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The Colonel's Reading Room

 Summer Reading Suggestions


  Avoid the Summer Reading Slide!

Summer reading does affect school achievement. Unless students read regularly during the summer break, they fall behind about three months in their reading achievement. The good news is that students who read at least four to six books over the summer maintain or even increase their skills.

Louisiana Young Readers’ Choice Books – 2005-2006
Louisiana’s State Wide Reading Program for Grades 6-8
tudents who read 3 or more of these titles will be eligible to vote at our school for their favorite title. Students’ votes will be sent to the Louisiana State Library to help determine the favorite book selected by Louisiana’s middle school students.

The Boy Who Saved Baseball, John H. Ritter. A baseball game will determine the fate of a small town. Sports
City of Ember, Jeanne DuPrau. The city of Ember was built deep underground as a last refuge for the human race. Two hundred years later, the great lamps that light the city are beginning to flicker. Beyond are the pitch-black Unknown Regions, which no one has ever explored because an understanding of fire and electricity has been lost, and with it the idea of a Moveable Light. When 12-year-old Lina finds part of an ancient message, she’s sure it holds a secret that will save the city. She and her friend Doon must decipher the message before the lights go out on Ember forever! Science Fiction
Cuba 15, Nancy Osa. Violet Paz, growing up in suburban Chicago and considering herself 100% American, barely knows Spanish, and her dad refuses to talk about his Cuban roots, so it’s a real surprise when Abuela (grandmother) insists that Violet have a grand quinceanero, the traditional Latina fifteenth-year coming-of-age ceremony. Realistic
Don’t Hold Me Back: My Life and Art, Winfred Rembert. Rembert grew up in the segregated rural South of the 1950s. His paintings visually chronicle this life, while his own words fill in where the pictures leave off. Although he did not begin painting until the 1990s, his memories are vividly portrayed in strong, confident works of art. From the cotton fields to Colored Folks Corner in Cuthbert, GA, to the county chain gang, Rembert depicts a hard life without bitterness. Autobiography
Gregor the Overlander, Suzanne Collins. When 11-year-old Gregor falls through a grate in the laundry room of his apartment building, he hurtles into the dark Underland, where spiders, rats, cockroaches coexist uneasily with humans. A prophecy foretells that Gregor has a role to play in the Underland’s uncertain future. Gregor is reluctant but realizes it’s the only way to solve the mystery of his father’s disappearance. Gregor embarks on a dangerous adventure that will change both him and the Underland forever. Fantasy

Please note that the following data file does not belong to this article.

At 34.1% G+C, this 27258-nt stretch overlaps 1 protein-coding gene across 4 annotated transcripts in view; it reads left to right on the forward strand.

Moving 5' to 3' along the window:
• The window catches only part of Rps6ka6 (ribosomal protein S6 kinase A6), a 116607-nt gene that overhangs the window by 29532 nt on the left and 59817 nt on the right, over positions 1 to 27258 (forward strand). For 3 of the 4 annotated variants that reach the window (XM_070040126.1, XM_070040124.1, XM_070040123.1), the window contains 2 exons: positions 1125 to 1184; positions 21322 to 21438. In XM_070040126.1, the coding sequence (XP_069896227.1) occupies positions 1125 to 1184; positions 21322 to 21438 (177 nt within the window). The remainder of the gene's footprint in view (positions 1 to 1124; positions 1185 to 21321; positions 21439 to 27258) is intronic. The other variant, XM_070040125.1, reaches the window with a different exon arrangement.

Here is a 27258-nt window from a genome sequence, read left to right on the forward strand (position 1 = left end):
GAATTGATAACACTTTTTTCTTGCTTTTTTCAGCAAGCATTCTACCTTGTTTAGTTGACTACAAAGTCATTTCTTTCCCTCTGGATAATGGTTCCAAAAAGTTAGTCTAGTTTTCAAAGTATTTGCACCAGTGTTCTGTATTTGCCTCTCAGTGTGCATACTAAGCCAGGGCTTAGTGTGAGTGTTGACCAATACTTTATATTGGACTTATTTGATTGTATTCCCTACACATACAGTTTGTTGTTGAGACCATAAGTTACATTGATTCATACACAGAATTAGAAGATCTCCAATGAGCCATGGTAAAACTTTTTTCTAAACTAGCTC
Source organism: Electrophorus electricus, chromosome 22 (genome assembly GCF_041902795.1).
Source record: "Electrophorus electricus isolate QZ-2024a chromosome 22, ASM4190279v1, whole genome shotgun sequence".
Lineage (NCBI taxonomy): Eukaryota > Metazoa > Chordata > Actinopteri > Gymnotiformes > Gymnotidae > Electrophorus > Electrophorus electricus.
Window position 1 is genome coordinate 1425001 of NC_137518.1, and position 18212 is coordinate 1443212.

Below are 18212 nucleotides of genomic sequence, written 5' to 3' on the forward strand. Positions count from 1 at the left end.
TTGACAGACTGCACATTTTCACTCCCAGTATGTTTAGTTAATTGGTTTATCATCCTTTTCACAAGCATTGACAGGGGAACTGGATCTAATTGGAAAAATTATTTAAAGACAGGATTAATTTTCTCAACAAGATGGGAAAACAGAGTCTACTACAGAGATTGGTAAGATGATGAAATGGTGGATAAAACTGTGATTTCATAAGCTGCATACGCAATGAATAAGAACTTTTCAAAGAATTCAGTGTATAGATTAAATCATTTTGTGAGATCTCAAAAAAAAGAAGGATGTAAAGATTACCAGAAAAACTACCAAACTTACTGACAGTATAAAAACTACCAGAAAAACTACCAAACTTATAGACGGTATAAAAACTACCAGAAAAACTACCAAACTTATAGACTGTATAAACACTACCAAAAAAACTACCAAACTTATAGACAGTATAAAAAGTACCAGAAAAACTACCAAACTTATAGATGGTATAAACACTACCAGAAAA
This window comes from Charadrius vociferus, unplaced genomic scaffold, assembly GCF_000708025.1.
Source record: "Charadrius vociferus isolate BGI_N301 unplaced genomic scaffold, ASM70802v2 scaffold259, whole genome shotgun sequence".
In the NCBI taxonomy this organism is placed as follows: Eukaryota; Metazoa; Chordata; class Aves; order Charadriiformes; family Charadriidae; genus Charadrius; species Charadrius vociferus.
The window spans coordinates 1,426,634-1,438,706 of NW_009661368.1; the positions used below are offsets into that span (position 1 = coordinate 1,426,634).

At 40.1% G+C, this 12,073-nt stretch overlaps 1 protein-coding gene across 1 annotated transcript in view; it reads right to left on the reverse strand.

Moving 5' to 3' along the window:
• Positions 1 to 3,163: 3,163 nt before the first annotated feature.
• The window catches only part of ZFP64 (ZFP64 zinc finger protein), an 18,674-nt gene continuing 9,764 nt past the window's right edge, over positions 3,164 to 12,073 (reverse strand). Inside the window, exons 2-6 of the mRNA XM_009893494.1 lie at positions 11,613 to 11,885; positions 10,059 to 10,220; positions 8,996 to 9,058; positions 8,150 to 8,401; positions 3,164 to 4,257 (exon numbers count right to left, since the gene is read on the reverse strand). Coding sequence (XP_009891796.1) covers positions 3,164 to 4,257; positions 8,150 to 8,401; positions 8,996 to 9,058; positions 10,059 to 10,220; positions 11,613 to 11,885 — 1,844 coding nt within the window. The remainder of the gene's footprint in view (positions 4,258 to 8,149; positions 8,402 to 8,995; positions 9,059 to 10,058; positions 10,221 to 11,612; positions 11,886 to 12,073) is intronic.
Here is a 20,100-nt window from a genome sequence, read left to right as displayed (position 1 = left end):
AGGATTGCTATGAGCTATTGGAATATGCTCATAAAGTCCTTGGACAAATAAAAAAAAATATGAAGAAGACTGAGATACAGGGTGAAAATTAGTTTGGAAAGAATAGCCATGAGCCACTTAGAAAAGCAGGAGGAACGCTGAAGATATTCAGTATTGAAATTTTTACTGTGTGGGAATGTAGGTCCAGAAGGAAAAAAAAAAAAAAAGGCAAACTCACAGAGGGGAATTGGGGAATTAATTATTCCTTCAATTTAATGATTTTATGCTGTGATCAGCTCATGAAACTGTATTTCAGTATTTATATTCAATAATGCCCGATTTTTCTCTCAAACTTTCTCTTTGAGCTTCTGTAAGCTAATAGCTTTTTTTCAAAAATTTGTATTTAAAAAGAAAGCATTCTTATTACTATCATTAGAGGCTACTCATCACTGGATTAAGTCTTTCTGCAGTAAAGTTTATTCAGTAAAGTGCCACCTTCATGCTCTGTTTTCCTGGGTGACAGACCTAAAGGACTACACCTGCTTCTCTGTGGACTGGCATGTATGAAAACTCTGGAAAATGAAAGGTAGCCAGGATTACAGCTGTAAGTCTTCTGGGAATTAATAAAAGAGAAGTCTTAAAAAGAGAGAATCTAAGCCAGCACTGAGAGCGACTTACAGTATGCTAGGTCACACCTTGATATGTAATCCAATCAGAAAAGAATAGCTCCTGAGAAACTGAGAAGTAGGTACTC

A Mango-Shaped Space, Wendy Mass. For 13-year-old Mia Winchell, the world has always been filled with a wonderful, if sometimes dizzying, sensory onslaught-numbers, letters, words, and sounds all cause her to see a distinct array of colors. She keeps her unusual condition a secret until eighth grade, but then her color visions make math and Spanish impossibly confusing, and she must go to her parents and a doctor for help. Realistic
Midnight for Charlie Bone, Jenny Nimmo. Seemingly ordinary Charlie Bone suddenly discovers that he can hear the thoughts of people in photographs, a talent that dour Grandma Bone and her three sisters work to bend to their own ends by sending him to Bloor’s Academy and to its sinister headmaster. Charlie is swept into an age-old battle being waged by descendants of a powerful king of long ago. A mysterious box, a missing girl, a strange man who flits in and out in the company of three brightly colored cats and various villains all figure into Charlie’s exciting, fast-paced adventure tale. Fantasy
Olive’s Ocean, Kevin Henkes. Twelve-year-old Martha Boyle stands on the brink of discovery: about her family, about first love, and mostly about herself. As her family gets ready for the annual visit to her grandmother, Martha is given a journal entry from her classmate, Olive, who was killed in an automobile accident. Martha didn’t really know Olive, but the journal entry makes Martha reflect on what might have been if Olive hadn’t died. In her two weeks on Cape Cod, Martha experiences her first kiss, her first betrayal, the glimmer of a first real boyfriend, and growing understanding of herself. Realistic
Prairie Whispers, Frances Arrington. Amid the prairie grasses along the Missouri River in the 1860s, 12-year-old Colleen McCall finds a dying woman and her newborn inside a lonely waton and substitutes the infant for the still born baby her mother has delivered. At the woman’s request, she also takes a gold watch and strongbox. Trapped between her promise to the child’s mother and her emotions about her mother’s dead child, she struggles to make things right on her own. Suspense builds when the husband return, questions Colleen about his missing possessions, and thinks she knows more than she’s telling. Historical Fiction